Appeal from the District Court of the United States for the District of New Jersey; William F. Smith, Judge.
Before MARIS, GOODRICH, and McLAUGHLIN, Circuit Judges.
McLAUGHLIN, Circuit Judge.
This is a suit upon an automobile liability policy of insurance. The plaintiff, prior to this action had obtained a judgment for personal injuries against Hosea Johnson in a negligence suit in a New Jersey county court. Johnson was the operator of an automobile owned by Louis Vogelbaum. Plaintiff was a pedestrian. The accident occurred March 4, 1936 in Newark, New Jersey. Thereafter the plaintiff sued the present defendant, Vogelbaum's automobile liability insurance carrier, on the policy, in the United States District Court. The foundation of his claim is the contention that Johnson had Vogelbaum's permission to drive the latter's car; therefore, that Johnson was an additional assured under the omnibus clause*fn1 of the policy. The case went to the jury on the question of permission. There was a verdict in favor of the plaintiff.
It is strongly argued on behalf of the appellant that the trial court erred, in denying its motions for a nonsuit and a direction of verdict, on the ground that there was not sufficient evidence of permission to make it a jury question. Errors are also alleged in the charge of the court.
Johnson was Vogelbaum's chauffeur and houseman. He lived at his employer's home. Vogelbaum, his wife and daughter, were in Texas during the period of the accident, having left for that State three or four days previously. Two of their children, Herbert, sixteen, and Edward, twelve, were home. A maid, Louella Rogers, was the only other occupant of the house. The evening of the accident she went out. Around nine o'clock, Johnson received a telephone call that his aunt was very sick. He told Herbert this and that he was taking the Ford (one of the two Vogelbaum machines, the other being a LaSalle) and going to see her. The boy answered, "Yes." Herbert had "practically gone to sleep" and Johnson said: "Just in case he didn't understand me clearly I wrote a note and told him I was taking the Ford and if she was better I would see him in the morning." While Johnson was on his way, the car collided with the plaintiff and the latter received substantial injuries.
There were two witnesses for the plaintiff, Johnson and Miss Brodsky, Vogelbaum's secretary.Johnson said he had used the Ford a few Sundays; on Tuesday nights when Vogelbaum would go bowling; and on Wednesdays when he would take the children to school. The bus route nearest to the Vogelbaum residence was about three quarters of a mile distant. The keys of the Ford were kept in it. Johnson stated that before Vogelbaum went away " * * * he told me to use the Ford only, * * * ". "Don't use the LaSalle unless it is necessary." Referring to the use of the car for his own purposes, he said, "If he (Vogelbaum) wasn't around I always asked him if it was alright later and he told me yes it was," " * * * he didn't never object. * * * " This happened a number of times during the four or five months of Johnson's employment prior to the date of the accident. On the question of Vogelbaum's instructions to Johnson, before the former went to Texas, the court asked Johnson:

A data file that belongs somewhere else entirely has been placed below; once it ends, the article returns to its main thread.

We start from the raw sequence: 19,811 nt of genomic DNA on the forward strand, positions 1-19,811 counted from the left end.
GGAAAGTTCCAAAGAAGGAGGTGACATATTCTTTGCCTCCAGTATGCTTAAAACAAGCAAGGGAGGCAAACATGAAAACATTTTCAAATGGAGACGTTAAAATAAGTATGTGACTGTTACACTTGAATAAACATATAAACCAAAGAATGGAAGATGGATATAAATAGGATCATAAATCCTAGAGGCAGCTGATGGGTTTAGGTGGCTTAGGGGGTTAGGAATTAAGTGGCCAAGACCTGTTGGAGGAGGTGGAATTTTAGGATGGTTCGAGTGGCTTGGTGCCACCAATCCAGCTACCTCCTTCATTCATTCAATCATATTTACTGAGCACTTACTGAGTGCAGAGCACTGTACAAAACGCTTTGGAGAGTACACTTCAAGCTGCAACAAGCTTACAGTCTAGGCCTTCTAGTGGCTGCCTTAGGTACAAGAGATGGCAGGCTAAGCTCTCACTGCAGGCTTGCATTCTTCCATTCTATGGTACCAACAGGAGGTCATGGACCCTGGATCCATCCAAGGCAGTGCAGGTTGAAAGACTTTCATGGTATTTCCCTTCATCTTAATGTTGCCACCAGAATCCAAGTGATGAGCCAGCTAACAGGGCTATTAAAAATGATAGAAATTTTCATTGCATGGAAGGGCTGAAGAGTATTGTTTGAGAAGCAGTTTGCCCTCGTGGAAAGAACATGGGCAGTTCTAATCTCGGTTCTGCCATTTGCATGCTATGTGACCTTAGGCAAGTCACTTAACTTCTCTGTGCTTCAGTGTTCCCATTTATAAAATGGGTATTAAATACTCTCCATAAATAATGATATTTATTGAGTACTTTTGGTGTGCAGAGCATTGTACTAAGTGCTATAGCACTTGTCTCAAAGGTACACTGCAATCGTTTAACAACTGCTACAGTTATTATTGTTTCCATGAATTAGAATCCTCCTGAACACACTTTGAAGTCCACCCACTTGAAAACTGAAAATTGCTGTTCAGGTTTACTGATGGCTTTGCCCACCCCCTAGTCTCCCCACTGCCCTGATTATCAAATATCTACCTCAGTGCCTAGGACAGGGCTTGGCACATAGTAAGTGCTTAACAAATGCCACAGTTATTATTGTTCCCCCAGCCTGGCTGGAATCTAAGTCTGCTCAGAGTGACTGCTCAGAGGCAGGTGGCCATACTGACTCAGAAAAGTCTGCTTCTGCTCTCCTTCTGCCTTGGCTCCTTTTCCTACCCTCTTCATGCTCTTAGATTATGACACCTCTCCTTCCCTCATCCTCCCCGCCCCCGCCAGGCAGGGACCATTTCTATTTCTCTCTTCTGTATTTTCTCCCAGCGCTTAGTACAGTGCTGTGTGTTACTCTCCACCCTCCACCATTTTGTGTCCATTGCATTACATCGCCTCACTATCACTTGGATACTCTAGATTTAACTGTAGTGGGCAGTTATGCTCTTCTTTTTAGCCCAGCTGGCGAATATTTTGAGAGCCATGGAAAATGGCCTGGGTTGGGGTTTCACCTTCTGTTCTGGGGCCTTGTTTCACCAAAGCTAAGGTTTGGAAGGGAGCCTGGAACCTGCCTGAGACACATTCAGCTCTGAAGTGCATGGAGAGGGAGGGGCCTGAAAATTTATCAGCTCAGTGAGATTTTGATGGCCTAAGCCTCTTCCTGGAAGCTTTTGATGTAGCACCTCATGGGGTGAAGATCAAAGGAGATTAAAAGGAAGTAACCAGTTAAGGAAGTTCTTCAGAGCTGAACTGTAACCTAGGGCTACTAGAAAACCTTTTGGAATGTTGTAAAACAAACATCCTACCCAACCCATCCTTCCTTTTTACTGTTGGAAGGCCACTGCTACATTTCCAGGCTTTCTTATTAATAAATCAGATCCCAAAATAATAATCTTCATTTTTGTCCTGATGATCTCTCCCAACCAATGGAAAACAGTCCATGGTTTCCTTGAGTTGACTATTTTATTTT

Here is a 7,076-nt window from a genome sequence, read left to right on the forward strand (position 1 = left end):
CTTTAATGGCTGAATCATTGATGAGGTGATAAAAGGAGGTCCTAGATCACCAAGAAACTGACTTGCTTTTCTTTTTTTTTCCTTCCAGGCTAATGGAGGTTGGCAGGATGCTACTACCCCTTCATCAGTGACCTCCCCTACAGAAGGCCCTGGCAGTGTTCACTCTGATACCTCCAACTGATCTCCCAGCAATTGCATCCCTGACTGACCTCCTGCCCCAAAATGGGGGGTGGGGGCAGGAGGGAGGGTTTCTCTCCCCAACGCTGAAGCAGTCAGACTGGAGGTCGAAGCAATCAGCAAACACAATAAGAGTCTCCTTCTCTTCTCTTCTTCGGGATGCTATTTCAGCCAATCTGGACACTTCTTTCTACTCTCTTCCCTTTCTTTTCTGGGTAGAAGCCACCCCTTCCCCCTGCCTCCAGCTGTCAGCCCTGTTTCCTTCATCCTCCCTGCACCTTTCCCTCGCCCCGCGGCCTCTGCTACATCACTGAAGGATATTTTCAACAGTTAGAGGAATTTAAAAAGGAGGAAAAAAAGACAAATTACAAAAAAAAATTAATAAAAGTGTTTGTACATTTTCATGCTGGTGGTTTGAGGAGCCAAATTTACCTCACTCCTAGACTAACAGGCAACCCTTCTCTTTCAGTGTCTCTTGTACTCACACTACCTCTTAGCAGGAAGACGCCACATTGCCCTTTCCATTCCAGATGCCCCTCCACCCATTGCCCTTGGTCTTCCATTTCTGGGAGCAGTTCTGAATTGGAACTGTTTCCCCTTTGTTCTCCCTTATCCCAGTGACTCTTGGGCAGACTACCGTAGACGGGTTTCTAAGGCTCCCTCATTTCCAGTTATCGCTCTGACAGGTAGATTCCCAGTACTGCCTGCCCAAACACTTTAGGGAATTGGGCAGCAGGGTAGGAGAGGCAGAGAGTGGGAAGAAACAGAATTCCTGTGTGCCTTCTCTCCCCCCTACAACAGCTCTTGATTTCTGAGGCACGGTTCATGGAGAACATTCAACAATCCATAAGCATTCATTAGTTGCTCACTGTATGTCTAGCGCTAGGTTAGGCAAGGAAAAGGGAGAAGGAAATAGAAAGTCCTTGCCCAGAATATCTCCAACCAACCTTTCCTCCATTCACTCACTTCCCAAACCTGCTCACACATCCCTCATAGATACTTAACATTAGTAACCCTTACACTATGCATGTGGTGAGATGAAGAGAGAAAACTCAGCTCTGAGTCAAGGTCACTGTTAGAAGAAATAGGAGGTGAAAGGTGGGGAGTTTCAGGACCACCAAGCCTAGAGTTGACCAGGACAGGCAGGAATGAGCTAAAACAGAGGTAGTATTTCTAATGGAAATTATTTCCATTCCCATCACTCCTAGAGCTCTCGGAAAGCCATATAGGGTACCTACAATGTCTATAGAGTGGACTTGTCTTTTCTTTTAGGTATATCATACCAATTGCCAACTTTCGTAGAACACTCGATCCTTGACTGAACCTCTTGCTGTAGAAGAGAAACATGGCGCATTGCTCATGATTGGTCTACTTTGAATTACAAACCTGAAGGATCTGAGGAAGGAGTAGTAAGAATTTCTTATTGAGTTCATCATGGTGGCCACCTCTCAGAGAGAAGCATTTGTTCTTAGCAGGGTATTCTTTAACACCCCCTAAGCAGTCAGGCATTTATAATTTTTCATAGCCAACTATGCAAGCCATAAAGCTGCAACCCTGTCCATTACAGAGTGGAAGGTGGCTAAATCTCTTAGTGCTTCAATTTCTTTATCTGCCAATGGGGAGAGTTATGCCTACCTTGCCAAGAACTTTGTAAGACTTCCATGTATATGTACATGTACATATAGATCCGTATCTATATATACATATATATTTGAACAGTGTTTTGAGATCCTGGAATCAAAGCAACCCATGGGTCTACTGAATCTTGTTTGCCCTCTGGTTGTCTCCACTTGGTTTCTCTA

"When Mr. Vogelbaum told you that you might use the Ford car, what instructions, if any, did he give you with reference to the use of that car?"
"He didn't tell me anything special, only to do all the errands with the Ford and to use the Ford and don't use the LaSalle unless it was necessary."
Miss Brodsky, Vogelbaum's secretary, testified:
"(Page 59) Q. Did he specifically say what use Hosea Johnson was to make of the car or did he just say he had permission to use the car? A.He left no specific instructions as to what uses for what uses the chauffeur was to use the car but he left instructions that the chauffeur was to use the Ford car."
The maid and Vogelbaum were witnesses for the defense. Vogelbaum denied that Johnson had permission to use the car for his own purposes. A rebuttal witness for the plaintiff said that Vogelbaum told him that he had given Johnson permission to use the car on his own business when not needed by the family as chauffeur. Further, that his son had Vogelbaum's authority to let the chauffeur drive the car on his own business.
Under the evidence, both at the close of the testimony for the plaintiff and at the end of the entire case, the problem of permission was for the jury. Serious questions of credibility strongly developed, arose throughout the trial; but these had to do with the weight of the evidence and again were for the triers of the fact.
New Jersey law governs the issue and is in accord with the above conclusion. The leading New Jersey decisions are Penza v. Century Indemnity, Err. & App., 1938, 119 N.J.L. 446, 197 A. 29, and Rikowski v. Fidelity & Casualty Co. of New York, Sup., 1936, 116 N.J.L. 503, 185 A. 473, affirmed Err. & App., 1937, 117 N.J.L. 407, 189 A. 102. The above quoted type of ...